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New tech to make hearing aids as popular as glasses for older Australians

Older Australians are ‘very comfortable’ with wearing glasses to adapt to vision loss, but new research has also shown that people are slow to use hearing aids. A new product aims to change this divide and restore hearing across the country.

<p>Why do older Australians adopt glasses more quickly than hearing aids? [Source: Starkey Australia]</p>

Why do older Australians adopt glasses more quickly than hearing aids? [Source: Starkey Australia]

Key points:

  • New research has shown that over 80 percent of older Australians who notice their eyesight declining are happy to wear glasses
  • Less than a quarter of survey respondents who notice their hearing decline will wear hearing aids and most will delay their adoption until their mid to late 60s
  • The latest findings have shown that ageing is considered a ‘negative experience’ for two out of three Australians aged over 50 and even more so for those suffering hearing loss


Starkey Australia debuted Genesis AI, a new hearing technology system, on January 15, which is intended to change how hearing aids are developed.

People experiencing listening difficulties can use the Genesis AI hearing aid, which includes advanced technology, sensors, machine learning and artificial intelligence to hear soft sounds and easily distinguish speech.

Chief Technology Officer and Executive Vice President of Engineering Achin Bhowmik said that Starkey spent countless hours with hearing care professionals and patients, researching and analysing every element of the ‘hearing journey.’

“We relentlessly pursued how to develop and bring the most advanced hearing technology to hearing healthcare professionals and patients in a simple and intuitive way,” he said.

“Our all-new, powerful processor was designed to work like the human brain, leveraging the neuroscience of the ear-brain connection and information processing to create better sound quality, pushing energy-efficient artificial intelligence to its limits, analysing and automatically optimising sound over 80 million times an hour.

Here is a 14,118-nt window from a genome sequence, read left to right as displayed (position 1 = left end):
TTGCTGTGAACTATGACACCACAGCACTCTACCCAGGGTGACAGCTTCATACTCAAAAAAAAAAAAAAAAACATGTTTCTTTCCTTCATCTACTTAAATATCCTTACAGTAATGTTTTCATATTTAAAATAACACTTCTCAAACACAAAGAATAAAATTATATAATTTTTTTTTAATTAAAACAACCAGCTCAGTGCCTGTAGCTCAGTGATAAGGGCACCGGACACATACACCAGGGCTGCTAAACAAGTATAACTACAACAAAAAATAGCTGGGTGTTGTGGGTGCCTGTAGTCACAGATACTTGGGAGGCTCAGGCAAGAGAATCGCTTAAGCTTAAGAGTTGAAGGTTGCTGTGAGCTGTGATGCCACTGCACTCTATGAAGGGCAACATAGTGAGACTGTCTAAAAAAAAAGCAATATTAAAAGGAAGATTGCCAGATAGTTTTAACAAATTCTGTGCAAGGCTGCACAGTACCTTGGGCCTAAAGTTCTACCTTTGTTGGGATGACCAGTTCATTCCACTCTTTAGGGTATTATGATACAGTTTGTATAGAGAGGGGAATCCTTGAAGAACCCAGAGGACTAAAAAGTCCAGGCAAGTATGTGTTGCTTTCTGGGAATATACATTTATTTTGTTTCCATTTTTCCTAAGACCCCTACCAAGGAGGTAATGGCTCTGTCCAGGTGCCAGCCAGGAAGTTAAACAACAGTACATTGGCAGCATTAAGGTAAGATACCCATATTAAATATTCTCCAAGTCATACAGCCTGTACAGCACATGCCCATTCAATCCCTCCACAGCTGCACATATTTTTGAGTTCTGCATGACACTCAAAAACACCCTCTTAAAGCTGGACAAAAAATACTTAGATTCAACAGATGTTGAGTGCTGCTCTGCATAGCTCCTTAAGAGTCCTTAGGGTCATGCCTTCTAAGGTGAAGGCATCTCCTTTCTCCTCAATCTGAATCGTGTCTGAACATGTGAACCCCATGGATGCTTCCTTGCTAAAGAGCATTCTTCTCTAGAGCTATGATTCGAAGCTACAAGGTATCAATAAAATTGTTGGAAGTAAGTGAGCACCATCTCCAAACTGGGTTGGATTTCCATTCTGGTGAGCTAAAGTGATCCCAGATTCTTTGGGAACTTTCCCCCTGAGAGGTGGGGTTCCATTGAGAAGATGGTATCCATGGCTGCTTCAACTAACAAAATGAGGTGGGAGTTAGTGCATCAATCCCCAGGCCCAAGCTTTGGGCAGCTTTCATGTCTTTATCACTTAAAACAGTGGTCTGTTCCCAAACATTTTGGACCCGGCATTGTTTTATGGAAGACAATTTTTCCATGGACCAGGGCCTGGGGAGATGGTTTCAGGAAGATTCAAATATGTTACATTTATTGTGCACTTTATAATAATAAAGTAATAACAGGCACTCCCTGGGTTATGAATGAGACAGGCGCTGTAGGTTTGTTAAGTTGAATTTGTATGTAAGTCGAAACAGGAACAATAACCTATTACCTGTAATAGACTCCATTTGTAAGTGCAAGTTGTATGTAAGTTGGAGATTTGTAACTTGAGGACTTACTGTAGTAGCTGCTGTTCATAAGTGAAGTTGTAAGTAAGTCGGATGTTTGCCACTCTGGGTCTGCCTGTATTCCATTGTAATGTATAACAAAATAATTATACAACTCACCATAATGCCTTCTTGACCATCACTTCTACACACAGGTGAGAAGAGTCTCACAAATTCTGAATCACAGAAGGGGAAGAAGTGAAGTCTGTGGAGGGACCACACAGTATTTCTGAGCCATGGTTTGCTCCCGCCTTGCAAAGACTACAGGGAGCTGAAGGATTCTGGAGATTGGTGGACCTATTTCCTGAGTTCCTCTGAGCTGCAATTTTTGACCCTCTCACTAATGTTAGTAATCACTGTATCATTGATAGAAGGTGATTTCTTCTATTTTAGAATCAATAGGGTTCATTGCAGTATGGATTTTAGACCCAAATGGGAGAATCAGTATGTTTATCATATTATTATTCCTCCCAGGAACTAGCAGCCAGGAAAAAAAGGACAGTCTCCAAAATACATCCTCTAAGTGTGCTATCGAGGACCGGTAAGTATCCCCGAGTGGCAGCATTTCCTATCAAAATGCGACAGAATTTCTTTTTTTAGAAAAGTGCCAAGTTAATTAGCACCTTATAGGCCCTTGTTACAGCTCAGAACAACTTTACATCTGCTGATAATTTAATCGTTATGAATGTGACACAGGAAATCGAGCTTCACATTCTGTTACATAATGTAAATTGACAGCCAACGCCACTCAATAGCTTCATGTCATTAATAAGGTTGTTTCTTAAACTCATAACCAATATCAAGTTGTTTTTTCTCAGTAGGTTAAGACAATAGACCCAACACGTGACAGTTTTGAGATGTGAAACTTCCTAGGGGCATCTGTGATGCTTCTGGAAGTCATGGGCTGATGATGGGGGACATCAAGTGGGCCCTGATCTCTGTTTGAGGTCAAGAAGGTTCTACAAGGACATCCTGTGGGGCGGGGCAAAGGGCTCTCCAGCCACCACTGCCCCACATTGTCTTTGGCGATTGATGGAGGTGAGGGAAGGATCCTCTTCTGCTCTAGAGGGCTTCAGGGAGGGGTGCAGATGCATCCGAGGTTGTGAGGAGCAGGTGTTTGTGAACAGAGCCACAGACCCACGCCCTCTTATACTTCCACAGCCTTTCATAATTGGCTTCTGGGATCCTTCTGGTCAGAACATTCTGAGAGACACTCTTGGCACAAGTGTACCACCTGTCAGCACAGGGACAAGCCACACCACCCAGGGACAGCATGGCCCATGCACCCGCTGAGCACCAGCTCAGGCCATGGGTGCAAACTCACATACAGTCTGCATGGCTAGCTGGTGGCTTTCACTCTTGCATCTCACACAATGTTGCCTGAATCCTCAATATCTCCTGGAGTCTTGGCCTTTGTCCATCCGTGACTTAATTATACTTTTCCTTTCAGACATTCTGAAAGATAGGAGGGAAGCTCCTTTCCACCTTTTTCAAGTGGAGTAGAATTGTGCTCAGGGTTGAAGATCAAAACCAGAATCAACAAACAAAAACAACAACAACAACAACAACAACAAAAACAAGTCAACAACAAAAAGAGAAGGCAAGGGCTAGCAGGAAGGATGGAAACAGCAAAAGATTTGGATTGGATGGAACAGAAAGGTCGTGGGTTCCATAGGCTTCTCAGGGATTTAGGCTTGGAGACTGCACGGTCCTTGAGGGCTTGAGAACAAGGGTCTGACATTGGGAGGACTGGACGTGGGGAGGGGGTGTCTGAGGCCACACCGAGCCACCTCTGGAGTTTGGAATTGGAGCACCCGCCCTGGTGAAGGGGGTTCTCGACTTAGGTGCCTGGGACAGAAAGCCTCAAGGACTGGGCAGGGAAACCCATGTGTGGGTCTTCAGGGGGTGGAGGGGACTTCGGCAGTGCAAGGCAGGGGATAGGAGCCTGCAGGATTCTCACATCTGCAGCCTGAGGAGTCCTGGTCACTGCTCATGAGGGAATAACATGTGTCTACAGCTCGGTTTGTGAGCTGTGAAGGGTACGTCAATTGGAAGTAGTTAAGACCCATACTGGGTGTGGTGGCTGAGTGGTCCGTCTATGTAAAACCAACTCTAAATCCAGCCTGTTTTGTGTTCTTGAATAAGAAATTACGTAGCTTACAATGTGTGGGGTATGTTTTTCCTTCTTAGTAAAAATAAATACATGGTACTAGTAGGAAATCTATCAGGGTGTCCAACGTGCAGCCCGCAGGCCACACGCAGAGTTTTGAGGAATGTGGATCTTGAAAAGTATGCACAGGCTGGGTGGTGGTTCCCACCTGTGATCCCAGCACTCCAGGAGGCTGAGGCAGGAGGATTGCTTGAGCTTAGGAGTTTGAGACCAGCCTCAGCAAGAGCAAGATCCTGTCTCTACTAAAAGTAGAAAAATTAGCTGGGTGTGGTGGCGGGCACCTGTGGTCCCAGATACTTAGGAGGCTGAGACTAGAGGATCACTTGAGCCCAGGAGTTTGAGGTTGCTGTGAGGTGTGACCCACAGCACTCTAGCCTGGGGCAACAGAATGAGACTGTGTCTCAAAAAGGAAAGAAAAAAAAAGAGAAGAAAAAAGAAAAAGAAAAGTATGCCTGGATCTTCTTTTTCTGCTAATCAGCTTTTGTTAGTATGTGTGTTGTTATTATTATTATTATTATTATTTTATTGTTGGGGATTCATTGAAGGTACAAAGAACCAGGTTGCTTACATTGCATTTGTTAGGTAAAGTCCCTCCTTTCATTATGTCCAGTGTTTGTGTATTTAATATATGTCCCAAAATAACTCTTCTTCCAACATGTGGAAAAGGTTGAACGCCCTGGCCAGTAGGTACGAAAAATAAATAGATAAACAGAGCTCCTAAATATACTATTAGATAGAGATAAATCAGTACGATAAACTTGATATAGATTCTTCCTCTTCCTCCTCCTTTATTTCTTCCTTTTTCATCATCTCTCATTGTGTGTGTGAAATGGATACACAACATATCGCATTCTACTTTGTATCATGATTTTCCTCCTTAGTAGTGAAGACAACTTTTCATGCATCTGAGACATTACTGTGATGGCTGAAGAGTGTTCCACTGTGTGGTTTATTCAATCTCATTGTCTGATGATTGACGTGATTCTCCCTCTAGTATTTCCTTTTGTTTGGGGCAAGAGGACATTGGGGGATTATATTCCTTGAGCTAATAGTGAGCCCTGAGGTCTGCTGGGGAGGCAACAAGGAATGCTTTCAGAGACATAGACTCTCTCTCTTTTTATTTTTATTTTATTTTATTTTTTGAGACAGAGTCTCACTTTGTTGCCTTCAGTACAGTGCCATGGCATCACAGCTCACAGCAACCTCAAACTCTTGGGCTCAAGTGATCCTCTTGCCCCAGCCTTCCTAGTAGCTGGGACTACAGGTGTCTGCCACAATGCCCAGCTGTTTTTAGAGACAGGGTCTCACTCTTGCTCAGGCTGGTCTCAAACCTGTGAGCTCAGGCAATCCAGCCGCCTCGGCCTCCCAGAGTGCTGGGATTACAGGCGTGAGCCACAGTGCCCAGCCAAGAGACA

Genesis AI’s improved performance levels are unlike anything else in the industry while doubling the battery life.”

Research commissioned by Starkey found that 83 percent of Australians 50 years and older were ‘very comfortable’ using glasses for poor eyesight, but were hesitant to adopt hearing aids for sensory difficulties.


However, survey respondents were also optimistic about the use of artificial intelligence and the future of assistive technology, which Dr Judy Grobstein, an education and training audiologist at Starkey Australia, referenced in her explanation.

“At a time when we are advancing with incredible innovations in hearing technology, it is interesting to see that three out of four Australians over 50 are unaware of the link between hearing loss and cognitive decline,” Dr Grobstein said.

“Encouragingly though, of those aware of the link, 25 percent are more likely to wear hearing aids. The latest hearing technology truly is a game changer for hearing health and ultimately improved health, wellness and a better quality of life.

In addition to hearing loss, Starkey devices are designed with multi-functionality in mind, with the ability to detect falls and send alerts.

Following a hip fracture in Australia, 11 percent of patients are discharged to residential care and up to six percent of cases result in death.


Starkey President and Chief Executive Officer Brandon Sawalich said the company was redefining the future of hearing health through ‘breakthrough’ improvements.

“[Genesis AI is] a new, unprecedented experience for both patient and hearing aid wearers and hearing healthcare professionals,” he said.

“Our significant breakthroughs in hearing health innovation offer infinite benefits to patients and hearing care professionals alike but most importantly empower all those experiencing hearing loss.”

The arrival of Genesis AI in Australia during January of 2024 could significantly change the lives of the one in six Australians who experience hearing loss — a number that is expected to double from an estimated 3.6 million people in December of 2023 to 7.8 million by 2060.

Results from a hearing test had previously revealed that, at the time of testing in 2018 – ‘19, more than four in 10 — or 43 percent of — Aboriginal and Torres Strait Islander people, seven years or older, had hearing loss in one or both ears.


Want to know more about how to protect your hearing in later life and how to find support? Check out the guide to protecting your hearing and managing ear damage.

Let the team at Talking Aged Care know your thoughts on Genesis AI and subscribe to the newsletter for more insight, information and industry updates.


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